CHICAGO -- A bill that would allow Wayne County, Mich., to place a package of proposed taxes to finance a new baseball stadium on the ballot in March was approved last week by the Michigan House.

But some state officials are questioning the constitutionality of one of the taxes in the package.

If approved by voters, county officials plan to use the $14 million to $18 million in annual revenues from a 1% tax on hotel-motel rooms and restaurant meals, and a 2% tax on car rentals in the county, to back bonds for a new stadium for the Detroit Tigers baseball team.

Gary Wolfram, deputy state treasurer for taxation and economic policy, said the 1% tax on restaurant meals could violate the state constitution if it is considered an increase in the sales tax above the constitutional limit of 4%. If it is a sales tax, another concern raised by Mr. Wolfram is compliance with a constitutional provision that calls for 60% of sales tax revenues to go to the state's school aid fund.

"Obviously, [the county] will need bond counsel opinion that it is constitutional," he stated.

State Sen. John Kelly, D-Grosse Pointe, a leading opponent of the bill, agreed there is "absolutely" a constitutional question raised by the proposed tax. "Voters in a county cannot override a constitutional provision," he said. "It would require statewide approval."

But Jay Rising, a senior attorney with Miller, Canfield, Paddock & Stone and counsel to the county, contended the restaurant tax, like the two other proposed taxes, is an excise tax. He added that while the constitution allows local governments to impose excise taxes, the matter would continue to be examined "before any bonds are sold."

Sen. Kelly said the measure is expected to be taken up by the Senate the first week in December. At that time, he said he would try to amend the bill to allow for a ballot proposal on renovating the existing stadium. He added that he had other bills pending that would prohibit the county from using property taxes or its general obligation pledge to help finance the ballpark.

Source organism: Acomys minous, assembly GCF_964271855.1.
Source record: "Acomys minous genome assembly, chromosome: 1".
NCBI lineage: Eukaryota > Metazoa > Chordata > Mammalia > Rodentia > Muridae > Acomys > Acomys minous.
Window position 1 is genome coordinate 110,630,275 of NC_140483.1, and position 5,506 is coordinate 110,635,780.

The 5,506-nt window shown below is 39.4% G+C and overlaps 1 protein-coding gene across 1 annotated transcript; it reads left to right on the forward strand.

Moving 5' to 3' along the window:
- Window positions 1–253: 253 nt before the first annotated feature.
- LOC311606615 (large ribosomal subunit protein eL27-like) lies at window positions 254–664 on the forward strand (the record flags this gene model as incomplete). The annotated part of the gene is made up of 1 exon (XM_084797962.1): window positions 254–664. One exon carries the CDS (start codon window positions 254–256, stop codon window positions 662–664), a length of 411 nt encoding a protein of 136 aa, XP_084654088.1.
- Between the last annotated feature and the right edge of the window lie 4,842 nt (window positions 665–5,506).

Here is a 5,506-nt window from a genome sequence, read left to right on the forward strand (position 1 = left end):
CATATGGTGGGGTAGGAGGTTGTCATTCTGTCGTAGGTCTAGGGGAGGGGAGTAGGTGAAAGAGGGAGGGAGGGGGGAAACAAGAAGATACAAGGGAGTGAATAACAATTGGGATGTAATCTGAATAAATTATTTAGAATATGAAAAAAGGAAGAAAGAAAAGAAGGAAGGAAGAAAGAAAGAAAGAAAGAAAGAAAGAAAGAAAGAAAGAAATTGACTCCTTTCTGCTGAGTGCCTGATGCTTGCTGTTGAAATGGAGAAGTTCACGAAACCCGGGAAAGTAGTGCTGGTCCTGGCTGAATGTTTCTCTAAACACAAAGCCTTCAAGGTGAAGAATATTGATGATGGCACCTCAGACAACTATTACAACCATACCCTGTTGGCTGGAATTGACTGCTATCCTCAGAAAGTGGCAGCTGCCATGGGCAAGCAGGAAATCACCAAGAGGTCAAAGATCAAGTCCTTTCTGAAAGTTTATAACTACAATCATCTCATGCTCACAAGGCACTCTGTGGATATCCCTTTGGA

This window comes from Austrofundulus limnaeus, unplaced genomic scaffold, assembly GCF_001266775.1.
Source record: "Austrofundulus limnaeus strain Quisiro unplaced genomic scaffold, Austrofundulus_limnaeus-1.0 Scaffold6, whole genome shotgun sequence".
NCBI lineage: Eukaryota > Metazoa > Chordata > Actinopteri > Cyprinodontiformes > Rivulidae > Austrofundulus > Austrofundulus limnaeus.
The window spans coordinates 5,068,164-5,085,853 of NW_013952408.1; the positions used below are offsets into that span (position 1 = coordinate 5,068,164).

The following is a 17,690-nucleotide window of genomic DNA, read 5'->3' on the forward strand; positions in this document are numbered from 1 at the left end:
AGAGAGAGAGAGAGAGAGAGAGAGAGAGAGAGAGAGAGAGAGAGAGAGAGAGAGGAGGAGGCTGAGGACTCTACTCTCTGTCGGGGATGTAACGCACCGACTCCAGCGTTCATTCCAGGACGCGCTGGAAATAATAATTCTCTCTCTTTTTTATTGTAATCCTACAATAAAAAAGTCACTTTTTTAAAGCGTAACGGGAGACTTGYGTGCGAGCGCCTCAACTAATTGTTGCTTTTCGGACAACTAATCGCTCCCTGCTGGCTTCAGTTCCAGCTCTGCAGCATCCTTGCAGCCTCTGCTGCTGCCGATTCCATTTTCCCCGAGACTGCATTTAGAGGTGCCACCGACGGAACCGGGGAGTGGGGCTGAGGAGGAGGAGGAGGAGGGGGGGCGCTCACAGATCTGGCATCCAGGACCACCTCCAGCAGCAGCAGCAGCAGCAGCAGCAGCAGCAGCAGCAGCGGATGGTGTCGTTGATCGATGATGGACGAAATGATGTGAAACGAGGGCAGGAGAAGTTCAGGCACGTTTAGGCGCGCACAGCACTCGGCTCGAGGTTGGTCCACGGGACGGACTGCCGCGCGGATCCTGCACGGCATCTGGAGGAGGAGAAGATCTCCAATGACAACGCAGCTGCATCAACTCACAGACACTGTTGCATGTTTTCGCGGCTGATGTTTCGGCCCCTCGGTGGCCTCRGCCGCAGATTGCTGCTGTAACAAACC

The House version of the bill, which was passed in a 63-42 vote last Wednesday, was amended to allow Muskegon County to place a similar tax package before voters in order to finance a professional hockey facility.

Gov. John Engler has not yet taken a position on the legislation, according to Nick Khouri, chief deputy state treasurer.

In a request for qualifications sent out to potential senior managing underwriters in June, Wayne County outlined a plan to issue $150 million to $200 million of tax-exempt bonds backed by county revenues and taxable bonds backed by team revenues.

While the 1986 Tax Reform Act ended the use of tax-exempt financing for sports facilities, one public finance source said the deal could be structured to flunk the private security test in the law, while meeting the private use test. Both tests must be met before the use of tax-exempt bonds is excluded.

The source said the tax-exempt bond issue could be large enough to build the stadium, which the Tigers could then be asked to improve using taxable debt or other sources of non-tax-exempt financing.

Meanwhile, supporters of the present Tiger Stadium had enough signatures certified by the Detroit city clerk earlier this month to place its own measure on the ballot, according to Brian Tremain, a member of the Tiger Stadium Fan Club's executive committee.

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